I wanted so much to love it. I may be willing to try the others in the series simply because I want them to be good.
Set in 1911 British East Africa, a murder entangles a cross-section of expatriate and local characters into a complex but well constructed whodunit. And we get a love story as a bonus. Beyond the murder mystery and romance, Ms. Alfieri also illustrates the consequences of universal social ills and the challenges of those who must navigate through them.
I will leave the specifics for you to discover since I do not wish to slip into spoilers.
But, if you ask me, this book cries out to be expanded to film. Think of the scenery! The costumes! The culture and character contrasts! The discovery of dark secrets and passions! This could be both grand entertainment and worthy of critical acclaim.
Wouldn’t it be great to see some serious money poured into this project rather than another Transformers rehash?
Dare we hope?
When Ms. Alfieri has a break in her book promotion schedule and writing her next tale, maybe we can get her back here for another interview.
Have you read Strange Gods yet? Do you have any questions you would like me to ask of her? What do you think about putting it on the big screen?
In the meantime, I am observing certain recurring themes in my Long Ago & Far Away reading. I will explore those in a near-future post.
Stephanie Dray’s Lily of the Nile, is an imaginative rendering of Cleopatra Selene’s formative tween years. Selene, daughter of theCleopatra and Mark Anthony, was raised in the Roman household of Caesar Augustus after his triumph over her parents led them to commit suicide.
Rough start for a kid. But Dray’s Selene is no ordinary princess.
I usually resist anything suspect of girlishness but had picked up the book at the Historical Novel Society’s 2013 conference after hearing Ms. Dray talk about her work. Having recently read Wilbur Smith’s River God and The Quest, I figured I should get the last of my ancient Egypt stack taken care of. Although Lily of the Nile mostly takes place in Rome, the protagonist fits in my Egypt category.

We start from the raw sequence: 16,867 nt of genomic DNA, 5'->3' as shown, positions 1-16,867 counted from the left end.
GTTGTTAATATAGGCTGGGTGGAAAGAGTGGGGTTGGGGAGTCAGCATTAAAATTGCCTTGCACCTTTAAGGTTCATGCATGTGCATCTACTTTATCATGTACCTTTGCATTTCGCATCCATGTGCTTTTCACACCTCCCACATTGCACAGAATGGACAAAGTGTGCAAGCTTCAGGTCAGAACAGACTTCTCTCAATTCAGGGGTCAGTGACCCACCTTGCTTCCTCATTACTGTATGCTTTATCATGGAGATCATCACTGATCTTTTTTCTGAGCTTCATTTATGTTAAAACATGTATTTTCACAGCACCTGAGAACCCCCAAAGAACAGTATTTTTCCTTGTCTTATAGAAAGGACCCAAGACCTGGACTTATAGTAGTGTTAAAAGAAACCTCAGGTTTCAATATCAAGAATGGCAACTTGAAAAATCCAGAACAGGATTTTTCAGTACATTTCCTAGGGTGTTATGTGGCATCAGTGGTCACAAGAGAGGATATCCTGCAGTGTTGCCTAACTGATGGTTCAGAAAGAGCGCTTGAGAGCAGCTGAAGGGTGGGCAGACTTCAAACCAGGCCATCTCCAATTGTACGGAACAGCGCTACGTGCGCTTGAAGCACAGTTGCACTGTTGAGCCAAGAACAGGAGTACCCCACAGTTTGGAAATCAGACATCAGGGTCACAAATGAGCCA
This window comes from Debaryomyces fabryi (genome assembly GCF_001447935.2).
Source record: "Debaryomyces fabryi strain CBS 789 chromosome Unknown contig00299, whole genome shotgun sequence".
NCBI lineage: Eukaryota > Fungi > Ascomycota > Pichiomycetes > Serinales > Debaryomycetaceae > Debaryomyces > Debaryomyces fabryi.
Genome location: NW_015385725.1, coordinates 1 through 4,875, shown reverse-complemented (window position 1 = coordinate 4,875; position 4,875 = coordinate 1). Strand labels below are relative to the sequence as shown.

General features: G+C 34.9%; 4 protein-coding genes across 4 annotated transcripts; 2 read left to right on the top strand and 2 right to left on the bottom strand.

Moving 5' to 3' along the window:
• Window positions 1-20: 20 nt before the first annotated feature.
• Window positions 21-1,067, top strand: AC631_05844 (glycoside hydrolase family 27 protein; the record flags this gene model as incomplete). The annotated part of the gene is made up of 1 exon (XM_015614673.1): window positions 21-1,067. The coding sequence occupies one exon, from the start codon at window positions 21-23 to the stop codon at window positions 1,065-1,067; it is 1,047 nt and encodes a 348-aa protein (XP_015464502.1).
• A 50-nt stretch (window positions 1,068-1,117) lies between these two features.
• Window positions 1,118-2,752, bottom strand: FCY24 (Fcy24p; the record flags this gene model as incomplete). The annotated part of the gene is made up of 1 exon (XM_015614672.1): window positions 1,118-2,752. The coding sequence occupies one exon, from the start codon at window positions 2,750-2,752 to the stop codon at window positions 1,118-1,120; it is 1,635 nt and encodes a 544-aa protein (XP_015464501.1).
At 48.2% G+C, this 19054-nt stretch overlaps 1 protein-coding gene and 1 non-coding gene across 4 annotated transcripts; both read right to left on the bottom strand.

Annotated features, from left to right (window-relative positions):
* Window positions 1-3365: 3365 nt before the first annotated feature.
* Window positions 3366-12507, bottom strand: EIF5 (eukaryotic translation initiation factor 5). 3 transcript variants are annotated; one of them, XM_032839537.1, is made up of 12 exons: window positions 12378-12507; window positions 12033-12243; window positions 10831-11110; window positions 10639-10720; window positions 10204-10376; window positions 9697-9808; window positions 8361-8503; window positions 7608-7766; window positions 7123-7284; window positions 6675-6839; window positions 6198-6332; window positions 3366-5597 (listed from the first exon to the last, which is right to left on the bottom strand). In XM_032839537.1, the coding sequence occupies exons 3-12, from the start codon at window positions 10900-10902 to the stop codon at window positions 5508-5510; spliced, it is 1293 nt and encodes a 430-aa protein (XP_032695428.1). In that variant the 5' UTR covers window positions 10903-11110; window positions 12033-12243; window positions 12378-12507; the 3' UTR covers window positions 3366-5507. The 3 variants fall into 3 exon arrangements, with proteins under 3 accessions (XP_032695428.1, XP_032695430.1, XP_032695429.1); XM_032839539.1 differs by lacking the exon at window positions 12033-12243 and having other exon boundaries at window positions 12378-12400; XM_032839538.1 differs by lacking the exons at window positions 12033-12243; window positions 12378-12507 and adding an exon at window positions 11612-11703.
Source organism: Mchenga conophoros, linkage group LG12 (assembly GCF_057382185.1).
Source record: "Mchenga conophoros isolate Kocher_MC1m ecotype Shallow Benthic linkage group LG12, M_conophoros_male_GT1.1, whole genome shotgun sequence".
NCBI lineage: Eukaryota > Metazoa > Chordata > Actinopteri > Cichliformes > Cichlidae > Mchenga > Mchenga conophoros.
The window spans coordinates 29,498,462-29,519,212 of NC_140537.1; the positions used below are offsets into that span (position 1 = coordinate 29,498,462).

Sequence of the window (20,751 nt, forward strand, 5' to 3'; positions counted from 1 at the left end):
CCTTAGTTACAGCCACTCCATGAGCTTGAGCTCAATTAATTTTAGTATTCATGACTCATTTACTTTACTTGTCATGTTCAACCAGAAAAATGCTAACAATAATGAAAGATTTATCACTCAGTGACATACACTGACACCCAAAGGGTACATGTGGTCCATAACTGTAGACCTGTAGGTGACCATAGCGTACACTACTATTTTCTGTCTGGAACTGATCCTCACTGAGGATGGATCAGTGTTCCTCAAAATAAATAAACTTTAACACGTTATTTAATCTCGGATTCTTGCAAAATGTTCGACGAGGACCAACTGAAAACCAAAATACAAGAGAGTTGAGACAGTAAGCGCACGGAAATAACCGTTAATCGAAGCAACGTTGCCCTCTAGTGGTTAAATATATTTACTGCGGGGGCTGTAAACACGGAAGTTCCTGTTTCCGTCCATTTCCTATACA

I was pleasantly surprised at the unsentimental nature of Dray’s work and her ability to embed the historical context within an engaging story. I confess to an irresponsible lack of knowledge about the times and events so I was at Ms. Dray’s mercy for the facts but came away feeling better inform on all levels: people, events, culture and worldview.
Three areas of particular note:
1. Culture clash: I’d never given thought to how cold and rigid Roman culture must have felt to the conquered peoples. Selene’s Ptolemaic Egypt now seems the perfect foil to Augustus’ masculine authoritarianism.
And Dray’s representation of Isis worship in conflict with Roman religion was eye-opening. I’d always thought of Rome as primarily universalist – as long as the official gods were publicly honored. Dray makes it clear why the Romans might have seen Isis as a threat to their ordered social strata.
2. The Isis faith: Before reading Wilbur Smith’s stories mentioned above, I knew next to nothing about Isis or any of the Egyptian religions. In Lily of the Nile, Stephanie Dray does an excellent job of showing how the Isis religion may have contributed to the receptivity of Christianity and it’s eventual expression. Since Sunday School, I was taught that Rome’s Pax Romana paved the way for Christianity by facilitating the swift spread of ideas. I have some understanding of Hellenistic influence on the early church, and have a better-than-average awareness of other influences on the historical development of Christianity, but I was not aware of an active Egyptian religion contemporary with the birth of Jesus which preached love, appealed to the downtrodden and had a “Queen of Heaven” at the center. Okay, Isis also married her brother and included temple prostitution and magic in her cult. So there are plenty of differences. But after Dray’s portrayal of Isis it is hard to miss the universal tendency of human felt need for a Mother figure.
3. Dabbling in Fantasy: As with Wilbur Smith’s The Quest, Dray’s Lily of the Nile allows the magic of the worldview to manifest itself in the “real life” of the historical fiction. Maybe Smith’s The Quest prepared me for it here since I found it less disconcerting in Dray’s work. Possibly I was more jarred by it in The Quest because Smith’s earlier work, River God, with the same characters, did not blur the lines of genre. Suddenly, finding myself in a fantasy world threw me for several hundred pages. In reading reviews of The Quest and Lily of the Nile some readers are seriously put off by this genre mashup. I do not have a problem with it in principle – hey, we’re primarily telling fun stories here – as long as I feel prepared for it in some way. Since I don’t read back covers, synopses or reviews before reading, I take a bit of a risk when I venture in unaware. But I think that’s my own problem, not the writer’s, if there has been some hint beforehand.